Medicine is an incredibly difficult place to do this. We are trained to be healers not sufferers. Imagine for me as a doctor; it’d be very hard for me to tell Dr Harris that I’ve got possible depression, because I went to medical school with him, or to tell Dr Fitzpatrick that I might have anxiety, who might be on an employment panel for me in the future. There’s so much stigma and people present late. How do I know? I have suffered myself. I probably could have got help a bit earlier than I did. That was a mistake. But I’m not the only person that has done that. And when it happens to doctor after doctor after doctor, then it’s not a problem with the individuals—it’s a problem with the system.
I’m very lucky—I had good people that helped me, I made a full recovery and I’m on the stage here speaking to you. But other people aren’t so lucky. They’re still sick or in a worst-case scenario in graveyards. So how do we address this? Things that are effective and that are increasingly being prioritized are sources of support that allow for anonymity and ease of access.
There’s lots of examples. I’ll give you two. One is a social media community called Tea & Empathy. 24 hours a day, seven days a week, you can access this, and thousands of doctors will support you, whatever your problem might be. Completely anonymously if you choose it to be that way. Or the practitioners’ health programme. This is again in the UK a service where you can anonymously and confidentially refer yourself to see specialists one-on-one for problems with mental health and addiction.
And this program was so in need that they had to close their doors for six weeks just to catch up on the backlog of people that needed help and support. However, there is still a huge unmet demand. If there was a drug that doubled the rate of suicide, it would be a scandal. It would be taken off the market immediately and an urgent intervention be put in place.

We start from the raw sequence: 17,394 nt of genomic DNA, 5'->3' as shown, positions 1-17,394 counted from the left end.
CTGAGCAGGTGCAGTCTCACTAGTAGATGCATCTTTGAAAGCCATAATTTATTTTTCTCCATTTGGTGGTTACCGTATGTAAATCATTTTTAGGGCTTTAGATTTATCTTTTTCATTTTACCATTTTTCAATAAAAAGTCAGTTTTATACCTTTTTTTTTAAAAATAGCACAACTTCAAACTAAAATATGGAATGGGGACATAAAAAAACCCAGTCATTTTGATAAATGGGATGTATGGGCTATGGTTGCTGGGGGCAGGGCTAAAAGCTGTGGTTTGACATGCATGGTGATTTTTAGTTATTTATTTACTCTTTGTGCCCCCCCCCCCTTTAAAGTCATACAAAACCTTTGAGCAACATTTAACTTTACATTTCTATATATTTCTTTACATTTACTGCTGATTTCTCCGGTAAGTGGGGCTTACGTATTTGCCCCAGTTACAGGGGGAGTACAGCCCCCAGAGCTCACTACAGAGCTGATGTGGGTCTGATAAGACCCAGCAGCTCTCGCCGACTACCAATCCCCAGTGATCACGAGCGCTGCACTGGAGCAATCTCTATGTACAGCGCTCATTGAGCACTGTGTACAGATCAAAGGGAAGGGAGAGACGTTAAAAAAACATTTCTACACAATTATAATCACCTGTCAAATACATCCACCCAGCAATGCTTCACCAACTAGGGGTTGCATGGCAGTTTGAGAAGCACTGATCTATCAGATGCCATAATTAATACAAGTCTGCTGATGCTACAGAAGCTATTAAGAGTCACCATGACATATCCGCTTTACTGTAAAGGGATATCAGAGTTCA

What do I think is needed? I believe that every doctor regardless of what their assessment of their mental health is should get routine psychological support for dealing with this traumatic world that we are working in. So that they don’t have to come forward while suffering to say we need help. And that truly will be able to bypass stigma because you’d have a safe, anonymous space to talk.
The Hippocratic oath was recently changed—the oath that we take when we graduate medical school—from purely talking about looking after patients to also looking after your health and your own wellbeing. But we have to go further.
We have to think about governments and hospitals being accountable. And if they don’t respond to the moral and the economic arguments, perhaps they should be held accountable through courts for how they treat their employees. One psychiatrist said to me that if the NHS was a coal mine, it would have been shut down years ago.
Perhaps we should treat doctors with that same respect. We are expecting extreme resilience in the context of a catastrophic emotional burden on top of working ridiculous hours from our doctors. We need healthy doctors to have healthy patients.
So, let’s improve the situation at work in terms of staffing and resourcing. But let’s also normalize psychological support and end this absurdity whereby hospitals are making doctors sick.
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I’m thankful that physicians like Dr. Qureshi are speaking out against the injustice of medical training and practice that harms the very soul and psyche of our healers. Though I’m no fan of “physician burnout”—a victim-blaming term that identifies the doctor as the problem when clearly the healthcare systems sets our physicians up to fail. To end our doctor suicide epidemic, we must stop blaming doctors and eradicate human rights violations in medicine. Ensure doctors are protected by the same laws that protect all other citizens—labor laws that allow rest between shifts and guaranteed confidentiality when seeking mental health care. Doctors who receive routine mental health care are likely the healthiest most well-adjusted physicians. So let’s allow—even encourage—doctors to debrief after traumatic cases, to cry, grieve, and share their feelings—without fear of punishment. Don’t you agree?
Contact Dr. Qureshi here and/or leave your comments below.